compulsion:You collaborated with Steven Stapleton on "The Revenge of The Selfish Shellfish". It was quite a departure from your usual style. What made you decide to work with Steve and his legendary musical extremes? "...Shellfish" was a lot more atmospheric / experimental in its approach. Would you like to move into the area of composing film soundtracks?
T.W. I cannot remember how it came about. I did some things for Nurse With Wound and Steve was happy with what I did and it went on from there. Steve is very avant guard (garde!!) whereas I can be mind-numbingly traditional. For me it was a very good way to try and get away from that way of thinking. I certainly intend to do a number of solo releases where I will get away from Sol's more song orientated way of working. Whether it will work or not remains to be seen. Soundtracks is an area I would love to get involved with. But knowing my luck I would probably only get offered the screen version of "Take The High Road"!!!
"The world is full of Gods and Beasts, Lex Talionis "
compulsion:What does the phrase "Lex Talionis" mean?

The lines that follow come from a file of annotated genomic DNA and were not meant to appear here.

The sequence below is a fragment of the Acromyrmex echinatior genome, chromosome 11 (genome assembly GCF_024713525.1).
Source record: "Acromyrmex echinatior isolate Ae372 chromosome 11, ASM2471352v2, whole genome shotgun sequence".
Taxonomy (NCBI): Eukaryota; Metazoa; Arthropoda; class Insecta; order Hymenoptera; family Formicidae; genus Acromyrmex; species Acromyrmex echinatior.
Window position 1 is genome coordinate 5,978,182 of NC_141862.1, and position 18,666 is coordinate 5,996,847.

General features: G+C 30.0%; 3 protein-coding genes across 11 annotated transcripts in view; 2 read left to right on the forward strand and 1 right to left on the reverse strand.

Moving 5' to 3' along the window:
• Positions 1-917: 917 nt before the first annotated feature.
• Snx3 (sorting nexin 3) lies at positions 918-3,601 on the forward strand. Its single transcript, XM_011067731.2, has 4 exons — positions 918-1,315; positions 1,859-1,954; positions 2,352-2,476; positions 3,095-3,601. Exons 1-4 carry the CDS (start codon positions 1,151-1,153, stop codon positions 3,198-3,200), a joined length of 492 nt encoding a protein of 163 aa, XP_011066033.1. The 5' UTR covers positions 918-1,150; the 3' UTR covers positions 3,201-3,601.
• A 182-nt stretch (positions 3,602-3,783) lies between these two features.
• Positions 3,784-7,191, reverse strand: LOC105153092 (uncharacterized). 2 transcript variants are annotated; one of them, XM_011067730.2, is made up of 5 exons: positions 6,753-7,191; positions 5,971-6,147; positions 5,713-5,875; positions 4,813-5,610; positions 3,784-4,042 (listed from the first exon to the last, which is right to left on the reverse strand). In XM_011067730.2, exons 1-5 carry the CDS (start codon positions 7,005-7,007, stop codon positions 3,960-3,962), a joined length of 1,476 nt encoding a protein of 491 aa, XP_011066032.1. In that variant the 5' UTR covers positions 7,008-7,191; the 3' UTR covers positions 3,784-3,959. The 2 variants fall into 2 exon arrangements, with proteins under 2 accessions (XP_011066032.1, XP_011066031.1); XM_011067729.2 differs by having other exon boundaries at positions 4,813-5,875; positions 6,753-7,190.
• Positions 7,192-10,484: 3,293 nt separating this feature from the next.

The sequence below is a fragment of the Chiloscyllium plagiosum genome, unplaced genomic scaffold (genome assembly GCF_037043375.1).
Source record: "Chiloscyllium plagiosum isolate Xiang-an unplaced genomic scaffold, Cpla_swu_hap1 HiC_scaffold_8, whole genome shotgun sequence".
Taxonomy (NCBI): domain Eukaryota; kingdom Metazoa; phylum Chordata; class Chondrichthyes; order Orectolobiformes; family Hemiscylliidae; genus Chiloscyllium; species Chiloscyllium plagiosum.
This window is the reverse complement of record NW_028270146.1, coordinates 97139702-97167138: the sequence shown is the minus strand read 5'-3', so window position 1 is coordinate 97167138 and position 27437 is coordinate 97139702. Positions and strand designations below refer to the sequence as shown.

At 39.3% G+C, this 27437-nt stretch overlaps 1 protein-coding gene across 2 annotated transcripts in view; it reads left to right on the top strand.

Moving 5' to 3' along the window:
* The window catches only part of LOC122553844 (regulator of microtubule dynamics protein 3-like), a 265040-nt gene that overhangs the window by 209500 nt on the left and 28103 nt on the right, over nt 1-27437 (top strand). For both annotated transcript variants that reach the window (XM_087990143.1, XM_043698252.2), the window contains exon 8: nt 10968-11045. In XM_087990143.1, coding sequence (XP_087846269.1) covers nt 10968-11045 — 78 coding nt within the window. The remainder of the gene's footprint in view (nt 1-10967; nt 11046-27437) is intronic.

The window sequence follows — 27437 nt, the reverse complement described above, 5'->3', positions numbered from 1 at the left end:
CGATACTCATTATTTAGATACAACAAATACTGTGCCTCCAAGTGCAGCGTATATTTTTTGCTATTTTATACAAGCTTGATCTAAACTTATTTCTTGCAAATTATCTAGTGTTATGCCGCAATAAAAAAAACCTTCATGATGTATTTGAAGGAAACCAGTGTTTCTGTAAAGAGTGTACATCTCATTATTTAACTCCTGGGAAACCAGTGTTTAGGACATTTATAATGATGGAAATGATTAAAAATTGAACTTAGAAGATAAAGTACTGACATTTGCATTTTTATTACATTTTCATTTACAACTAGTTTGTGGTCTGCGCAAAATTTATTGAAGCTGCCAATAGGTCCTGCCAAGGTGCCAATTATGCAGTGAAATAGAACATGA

T.W. It means "the law of the claw" or literally "the claw is king".
compulsion:You've often expressed an interest in the topic of murder from Long Live Death to The Killing Tide - where you state "nature is based on killing". It is obvious you are not dealing with murder as an end in itself, but maybe in the "spirit" of murder. Is this correct and would you view some types of killing as being valid then?
T.W. I certainly do not do it to glorify particular murderers or their crimes. Anyone who has had more than a fleeting contact with the subject is aware that they are usually very sad, and quite often stupid people. What someone once described as the "banality of evil". Of course there are exceptions. I must say that all those people who do tape releases with badly photocopied pictures of Belsen or Manson on the front really get on my nerves. Most of them live at home with their Mum's and would faint if they pricked their finger. I wanted The Killing Tide to tackle the subject from a slightly more credible and creditable position. I think I succeeded. I do think some types of of killing can be valid especially if they are happening to somebody else. Seriously, I have never held that all human life is sacred, regardless. It is what we do with our lives or at least attempt to do with it, that give's it some worth. The world would be a lot more pleasant if some people left it.
compulsion:The lyrics of Sol Invictus were compiled into a book entitled "The Unconquered Sun". Are there any plans to publish anything else via Sol Books?
T.W. I and two friends hope to put out a magazine called Desire. This was an idea that they had and it will be separate from Sol. I hope to release a booklet called "Misanthropy - Anyone", which will be a collection of essays from various people on, what I consider the best way to view a large section of humanity (if that's the right word for them!!).